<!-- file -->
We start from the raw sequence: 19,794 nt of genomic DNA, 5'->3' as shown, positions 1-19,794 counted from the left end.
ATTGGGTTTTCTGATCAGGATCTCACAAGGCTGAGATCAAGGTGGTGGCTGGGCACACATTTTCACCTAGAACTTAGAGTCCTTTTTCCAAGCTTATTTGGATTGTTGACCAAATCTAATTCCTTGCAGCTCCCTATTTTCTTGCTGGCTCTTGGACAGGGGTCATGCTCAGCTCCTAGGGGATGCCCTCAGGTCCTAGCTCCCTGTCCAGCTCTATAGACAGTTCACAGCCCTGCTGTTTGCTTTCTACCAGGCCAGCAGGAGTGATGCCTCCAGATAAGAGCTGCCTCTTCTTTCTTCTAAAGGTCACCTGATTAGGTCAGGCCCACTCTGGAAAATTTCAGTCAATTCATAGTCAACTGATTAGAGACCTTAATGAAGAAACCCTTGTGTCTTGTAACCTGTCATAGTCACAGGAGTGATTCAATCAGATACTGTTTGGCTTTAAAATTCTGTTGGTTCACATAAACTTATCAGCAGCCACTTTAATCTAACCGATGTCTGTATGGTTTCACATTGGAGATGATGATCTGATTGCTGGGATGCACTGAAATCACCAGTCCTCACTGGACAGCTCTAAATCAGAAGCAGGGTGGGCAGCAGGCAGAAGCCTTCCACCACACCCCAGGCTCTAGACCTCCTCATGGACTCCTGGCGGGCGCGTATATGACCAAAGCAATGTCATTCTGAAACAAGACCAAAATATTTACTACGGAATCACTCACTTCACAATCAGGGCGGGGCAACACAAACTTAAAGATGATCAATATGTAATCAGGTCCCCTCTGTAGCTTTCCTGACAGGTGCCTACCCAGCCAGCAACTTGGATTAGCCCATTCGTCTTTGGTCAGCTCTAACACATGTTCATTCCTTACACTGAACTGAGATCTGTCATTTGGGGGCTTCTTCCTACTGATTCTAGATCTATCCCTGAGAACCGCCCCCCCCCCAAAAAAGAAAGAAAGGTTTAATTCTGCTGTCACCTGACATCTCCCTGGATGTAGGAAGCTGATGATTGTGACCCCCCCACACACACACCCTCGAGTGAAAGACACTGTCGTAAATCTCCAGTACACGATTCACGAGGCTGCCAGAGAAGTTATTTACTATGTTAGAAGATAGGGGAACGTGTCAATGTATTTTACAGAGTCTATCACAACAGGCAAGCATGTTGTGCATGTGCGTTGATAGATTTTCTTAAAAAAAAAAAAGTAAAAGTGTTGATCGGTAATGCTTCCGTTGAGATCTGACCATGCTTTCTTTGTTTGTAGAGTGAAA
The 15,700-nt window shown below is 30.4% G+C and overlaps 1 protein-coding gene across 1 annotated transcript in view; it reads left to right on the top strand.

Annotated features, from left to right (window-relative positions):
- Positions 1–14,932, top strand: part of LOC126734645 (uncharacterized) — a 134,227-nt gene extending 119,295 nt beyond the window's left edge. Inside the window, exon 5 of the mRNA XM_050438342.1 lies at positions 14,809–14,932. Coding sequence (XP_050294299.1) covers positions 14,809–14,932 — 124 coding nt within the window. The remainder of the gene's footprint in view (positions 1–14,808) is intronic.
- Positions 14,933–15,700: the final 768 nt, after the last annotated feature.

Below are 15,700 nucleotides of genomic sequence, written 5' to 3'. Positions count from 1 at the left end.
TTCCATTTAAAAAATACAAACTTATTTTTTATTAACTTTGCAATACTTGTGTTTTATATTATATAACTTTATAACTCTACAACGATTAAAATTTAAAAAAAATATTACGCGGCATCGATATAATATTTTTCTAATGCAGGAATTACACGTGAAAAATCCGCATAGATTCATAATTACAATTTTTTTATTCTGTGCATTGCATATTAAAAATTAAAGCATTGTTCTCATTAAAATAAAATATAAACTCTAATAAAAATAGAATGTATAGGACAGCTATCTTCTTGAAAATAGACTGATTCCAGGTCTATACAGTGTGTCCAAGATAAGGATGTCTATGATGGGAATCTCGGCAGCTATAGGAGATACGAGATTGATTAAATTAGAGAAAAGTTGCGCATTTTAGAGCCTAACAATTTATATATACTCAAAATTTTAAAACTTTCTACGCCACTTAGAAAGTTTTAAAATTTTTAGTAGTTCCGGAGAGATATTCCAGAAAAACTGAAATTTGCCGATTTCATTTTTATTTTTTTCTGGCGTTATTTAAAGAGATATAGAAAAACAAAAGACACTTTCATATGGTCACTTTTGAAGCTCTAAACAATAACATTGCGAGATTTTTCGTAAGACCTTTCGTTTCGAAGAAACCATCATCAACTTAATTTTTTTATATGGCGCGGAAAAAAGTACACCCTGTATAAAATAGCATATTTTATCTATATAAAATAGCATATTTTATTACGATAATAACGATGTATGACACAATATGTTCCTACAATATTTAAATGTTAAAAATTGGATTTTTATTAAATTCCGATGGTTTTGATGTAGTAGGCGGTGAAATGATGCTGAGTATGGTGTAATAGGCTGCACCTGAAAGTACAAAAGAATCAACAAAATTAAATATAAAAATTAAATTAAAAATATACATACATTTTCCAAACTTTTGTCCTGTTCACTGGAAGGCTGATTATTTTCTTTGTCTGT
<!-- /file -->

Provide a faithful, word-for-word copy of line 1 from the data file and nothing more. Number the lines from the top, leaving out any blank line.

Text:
We start from the raw sequence: 19,794 nt of genomic DNA, 5'->3' as shown, positions 1-19,794 counted from the left end.